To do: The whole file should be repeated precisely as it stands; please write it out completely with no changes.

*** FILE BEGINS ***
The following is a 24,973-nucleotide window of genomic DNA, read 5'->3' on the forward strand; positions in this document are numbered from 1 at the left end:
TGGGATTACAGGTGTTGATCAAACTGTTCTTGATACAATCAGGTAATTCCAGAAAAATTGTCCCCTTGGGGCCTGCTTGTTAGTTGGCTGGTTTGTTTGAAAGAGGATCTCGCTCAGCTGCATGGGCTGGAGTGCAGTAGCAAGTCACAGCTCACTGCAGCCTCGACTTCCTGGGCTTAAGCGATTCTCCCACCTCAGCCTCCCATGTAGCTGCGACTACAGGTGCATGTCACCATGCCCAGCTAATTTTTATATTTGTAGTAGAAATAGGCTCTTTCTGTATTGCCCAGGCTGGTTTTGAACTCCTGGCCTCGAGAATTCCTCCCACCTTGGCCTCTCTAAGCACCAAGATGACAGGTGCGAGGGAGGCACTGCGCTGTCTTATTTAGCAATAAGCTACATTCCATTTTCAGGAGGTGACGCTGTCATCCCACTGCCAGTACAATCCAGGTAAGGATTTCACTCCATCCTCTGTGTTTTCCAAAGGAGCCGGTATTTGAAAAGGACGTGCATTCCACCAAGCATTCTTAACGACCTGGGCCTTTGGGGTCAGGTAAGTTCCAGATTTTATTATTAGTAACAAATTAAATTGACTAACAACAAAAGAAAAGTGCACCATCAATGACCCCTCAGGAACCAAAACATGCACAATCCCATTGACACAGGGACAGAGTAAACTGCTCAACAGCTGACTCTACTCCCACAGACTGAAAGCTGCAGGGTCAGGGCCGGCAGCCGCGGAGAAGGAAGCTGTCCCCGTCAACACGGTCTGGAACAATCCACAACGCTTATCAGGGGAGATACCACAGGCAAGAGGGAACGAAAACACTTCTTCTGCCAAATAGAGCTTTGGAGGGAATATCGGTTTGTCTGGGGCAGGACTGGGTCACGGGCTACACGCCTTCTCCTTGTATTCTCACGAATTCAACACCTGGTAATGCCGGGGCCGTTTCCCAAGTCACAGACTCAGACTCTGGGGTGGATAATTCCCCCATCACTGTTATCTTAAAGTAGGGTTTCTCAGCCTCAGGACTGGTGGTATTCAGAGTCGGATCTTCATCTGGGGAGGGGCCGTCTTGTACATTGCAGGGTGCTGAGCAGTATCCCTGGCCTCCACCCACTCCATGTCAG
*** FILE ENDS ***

The following is a 24,973-nucleotide window of genomic DNA, read 5'->3' on the forward strand; positions in this document are numbered from 1 at the left end:
TGGGATTACAGGTGTTGATCAAACTGTTCTTGATACAATCAGGTAATTCCAGAAAAATTGTCCCCTTGGGGCCTGCTTGTTAGTTGGCTGGTTTGTTTGAAAGAGGATCTCGCTCAGCTGCATGGGCTGGAGTGCAGTAGCAAGTCACAGCTCACTGCAGCCTCGACTTCCTGGGCTTAAGCGATTCTCCCACCTCAGCCTCCCATGTAGCTGCGACTACAGGTGCATGTCACCATGCCCAGCTAATTTTTATATTTGTAGTAGAAATAGGCTCTTTCTGTATTGCCCAGGCTGGTTTTGAACTCCTGGCCTCGAGAATTCCTCCCACCTTGGCCTCTCTAAGCACCAAGATGACAGGTGCGAGGGAGGCACTGCGCTGTCTTATTTAGCAATAAGCTACATTCCATTTTCAGGAGGTGACGCTGTCATCCCACTGCCAGTACAATCCAGGTAAGGATTTCACTCCATCCTCTGTGTTTTCCAAAGGAGCCGGTATTTGAAAAGGACGTGCATTCCACCAAGCATTCTTAACGACCTGGGCCTTTGGGGTCAGGTAAGTTCCAGATTTTATTATTAGTAACAAATTAAATTGACTAACAACAAAAGAAAAGTGCACCATCAATGACCCCTCAGGAACCAAAACATGCACAATCCCATTGACACAGGGACAGAGTAAACTGCTCAACAGCTGACTCTACTCCCACAGACTGAAAGCTGCAGGGTCAGGGCCGGCAGCCGCGGAGAAGGAAGCTGTCCCCGTCAACACGGTCTGGAACAATCCACAACGCTTATCAGGGGAGATACCACAGGCAAGAGGGAACGAAAACACTTCTTCTGCCAAATAGAGCTTTGGAGGGAATATCGGTTTGTCTGGGGCAGGACTGGGTCACGGGCTACACGCCTTCTCCTTGTATTCTCACGAATTCAACACCTGGTAATGCCGGGGCCGTTTCCCAAGTCACAGACTCAGACTCTGGGGTGGATAATTCCCCCATCACTGTTATCTTAAAGTAGGGTTTCTCAGCCTCAGGACTGGTGGTATTCAGAGTCGGATCTTCATCTGGGGAGGGGCCGTCTTGTACATTGCAGGGTGCTGAGCAGTATCCCTGGCCTCCACCCACTCCATGTCAG